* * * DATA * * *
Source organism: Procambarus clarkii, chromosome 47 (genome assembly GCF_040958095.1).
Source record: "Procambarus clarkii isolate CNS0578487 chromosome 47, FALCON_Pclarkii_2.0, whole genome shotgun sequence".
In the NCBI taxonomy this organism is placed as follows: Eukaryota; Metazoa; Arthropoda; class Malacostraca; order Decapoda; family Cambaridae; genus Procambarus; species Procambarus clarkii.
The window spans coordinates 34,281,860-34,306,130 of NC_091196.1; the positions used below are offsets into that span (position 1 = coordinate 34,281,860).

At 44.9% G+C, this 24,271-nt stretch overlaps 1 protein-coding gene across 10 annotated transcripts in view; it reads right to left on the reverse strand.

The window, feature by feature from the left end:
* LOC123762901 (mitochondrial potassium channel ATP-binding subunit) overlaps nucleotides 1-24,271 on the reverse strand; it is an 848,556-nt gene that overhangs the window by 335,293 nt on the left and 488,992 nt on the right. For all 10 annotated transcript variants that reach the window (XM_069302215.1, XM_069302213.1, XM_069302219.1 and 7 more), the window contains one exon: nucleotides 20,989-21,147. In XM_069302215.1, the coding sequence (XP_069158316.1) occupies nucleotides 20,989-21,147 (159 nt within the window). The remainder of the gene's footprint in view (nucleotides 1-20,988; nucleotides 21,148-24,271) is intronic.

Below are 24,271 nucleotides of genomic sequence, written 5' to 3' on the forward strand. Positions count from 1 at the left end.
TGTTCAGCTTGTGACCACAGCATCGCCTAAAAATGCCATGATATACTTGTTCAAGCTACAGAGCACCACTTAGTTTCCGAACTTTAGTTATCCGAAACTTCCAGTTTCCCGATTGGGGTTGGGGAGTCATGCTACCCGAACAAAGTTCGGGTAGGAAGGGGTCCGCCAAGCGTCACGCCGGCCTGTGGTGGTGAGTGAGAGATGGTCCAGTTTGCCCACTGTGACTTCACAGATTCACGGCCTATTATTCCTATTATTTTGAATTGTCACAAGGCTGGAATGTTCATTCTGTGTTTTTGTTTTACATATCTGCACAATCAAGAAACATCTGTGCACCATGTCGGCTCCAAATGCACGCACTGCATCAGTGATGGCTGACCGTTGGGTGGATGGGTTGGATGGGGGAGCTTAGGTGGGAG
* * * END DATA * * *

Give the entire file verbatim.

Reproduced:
Source organism: Procambarus clarkii, chromosome 47 (genome assembly GCF_040958095.1).
Source record: "Procambarus clarkii isolate CNS0578487 chromosome 47, FALCON_Pclarkii_2.0, whole genome shotgun sequence".
In the NCBI taxonomy this organism is placed as follows: Eukaryota; Metazoa; Arthropoda; class Malacostraca; order Decapoda; family Cambaridae; genus Procambarus; species Procambarus clarkii.
The window spans coordinates 34,281,860-34,306,130 of NC_091196.1; the positions used below are offsets into that span (position 1 = coordinate 34,281,860).

At 44.9% G+C, this 24,271-nt stretch overlaps 1 protein-coding gene across 10 annotated transcripts in view; it reads right to left on the reverse strand.

The window, feature by feature from the left end:
* LOC123762901 (mitochondrial potassium channel ATP-binding subunit) overlaps nucleotides 1-24,271 on the reverse strand; it is an 848,556-nt gene that overhangs the window by 335,293 nt on the left and 488,992 nt on the right. For all 10 annotated transcript variants that reach the window (XM_069302215.1, XM_069302213.1, XM_069302219.1 and 7 more), the window contains one exon: nucleotides 20,989-21,147. In XM_069302215.1, the coding sequence (XP_069158316.1) occupies nucleotides 20,989-21,147 (159 nt within the window). The remainder of the gene's footprint in view (nucleotides 1-20,988; nucleotides 21,148-24,271) is intronic.

Below are 24,271 nucleotides of genomic sequence, written 5' to 3' on the forward strand. Positions count from 1 at the left end.
TGTTCAGCTTGTGACCACAGCATCGCCTAAAAATGCCATGATATACTTGTTCAAGCTACAGAGCACCACTTAGTTTCCGAACTTTAGTTATCCGAAACTTCCAGTTTCCCGATTGGGGTTGGGGAGTCATGCTACCCGAACAAAGTTCGGGTAGGAAGGGGTCCGCCAAGCGTCACGCCGGCCTGTGGTGGTGAGTGAGAGATGGTCCAGTTTGCCCACTGTGACTTCACAGATTCACGGCCTATTATTCCTATTATTTTGAATTGTCACAAGGCTGGAATGTTCATTCTGTGTTTTTGTTTTACATATCTGCACAATCAAGAAACATCTGTGCACCATGTCGGCTCCAAATGCACGCACTGCATCAGTGATGGCTGACCGTTGGGTGGATGGGTTGGATGGGGGAGCTTAGGTGGGAG